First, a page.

Sometimes I make games. Sometimes I make websites. This is my blog.
My go-to IDE for everything for the past 5 years has been Netbeans, so to switch to Eclipse is something new for me. But, Eclipse is insanely popular, so there’s got to be a good reason for it.
Google seems to love it, too, and it’s always great to be in tune with them. I used to develop stuff for the Google App Engine and it was the same thing as it is with Android this go-around: if you didn’t use Eclipse, it was a bugger to get going. Relying on a third-party plugin from Kenai to access a closed system was just too much of a reach-around and I got out of there.
So, Eclipse. Excited.
Why Android? Well, this recent hullabaloo about Ouya has got me excited. I’ve been toying with game development now for years and after completing a few games in the past few Ludum Dare/7dfps/Guelph Game Jams, I can safely say that the idea of getting my games up on the TV screen with a controller turns my crank.
Playing games on a PC/laptop is just not the same as on a console. Don’t get me wrong, I’ve got hundreds of PC games and love them dearly. But, there’s something special about a controller in your hands and a big TV screen in front.
I’m looking now through the Youtubes and Googles for Android development stories, tips, tricks, hints, tutorials, cautions, etc. If you’ve got experience in this area and would like to share your story, I’d love to read it.
Syrup Dispensers From Hell is coming along quite well. I’ve decided to use the Legend of Sadness base for the game, which plays and looks a lot like a Legend of Zelda title. Instead of having our hero travel into a cave, he’ll be travelling into a breakfast restaurant to save us all from horrid syrup dispensers.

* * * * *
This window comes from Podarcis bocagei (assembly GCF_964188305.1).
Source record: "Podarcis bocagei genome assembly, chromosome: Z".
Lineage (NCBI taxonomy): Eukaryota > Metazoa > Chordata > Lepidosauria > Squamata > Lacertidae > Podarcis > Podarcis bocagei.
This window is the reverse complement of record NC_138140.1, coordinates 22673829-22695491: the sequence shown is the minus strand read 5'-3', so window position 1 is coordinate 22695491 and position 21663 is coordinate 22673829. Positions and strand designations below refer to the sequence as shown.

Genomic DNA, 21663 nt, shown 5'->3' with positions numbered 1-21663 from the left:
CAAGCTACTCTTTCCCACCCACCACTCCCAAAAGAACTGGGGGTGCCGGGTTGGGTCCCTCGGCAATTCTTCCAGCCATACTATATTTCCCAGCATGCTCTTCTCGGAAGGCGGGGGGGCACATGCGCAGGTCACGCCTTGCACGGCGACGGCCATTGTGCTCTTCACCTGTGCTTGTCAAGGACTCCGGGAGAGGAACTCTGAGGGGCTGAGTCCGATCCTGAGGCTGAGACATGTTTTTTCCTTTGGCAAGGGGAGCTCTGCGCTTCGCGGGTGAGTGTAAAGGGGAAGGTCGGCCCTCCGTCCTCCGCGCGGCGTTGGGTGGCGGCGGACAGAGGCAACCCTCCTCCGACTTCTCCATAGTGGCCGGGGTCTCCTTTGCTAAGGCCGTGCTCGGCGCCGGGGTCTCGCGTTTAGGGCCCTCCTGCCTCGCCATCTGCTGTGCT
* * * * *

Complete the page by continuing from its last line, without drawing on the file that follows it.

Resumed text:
This time around I’ve got a lot more experience working with Akihabara so I’ve been able to work harder on gameplay and graphics rather than learning how the game engine works. Designing tilemaps for a game, as a programmer, is tough work. It’s not that I dislike working on art or even that I’m not artistic, but what looks great in The Gimp looks like shit when it’s tiled a hundred times.
Doing graphics for a game is basically incrementalism combined with healthy doses of iteration. You tweak a pixel, test it in-game, hate it, go back, tweak another pixel, hate it, go back, and so on.
A neat feature that I discovered today was Akihabara’s ability to scale the size of the game display by a value that is less than 1, meaning that it does not need to zoom to an integer value. Currently I’ve got the game displaying at 320×240 with a zoom of 2.5, making that actual output 800×600.
Well, back to work :)
Minecraft was the first entry in my Game of The Day feature on my gaming blog, Gameblaster64. It’s one of the best games to come around in a long time.
Shameless plug: if you play Minecraft and you’re looking for a good server to join, come play on mine: Hellblade Mobs. Connect to minecraft.xandorus.com from within the game.
If you wanna track my progress on BastardBlaster, my game for the Guelph Game Jam, check out my GitHub repo.
The game is GPL and is based on Solitude from the Akihabara HTML5/JS game platform.
Well, it’s been just over a month since I made the switch to Linux from Windows. My distribution of choice for desktop PCs has always been the fantastic Mandriva Linux. Available for free with plenty of included software (Open Office suite, the Firefox web browser, Kopete messenger, Amarok media player, and much more), it’s always done the trick and looks wonderful doing so.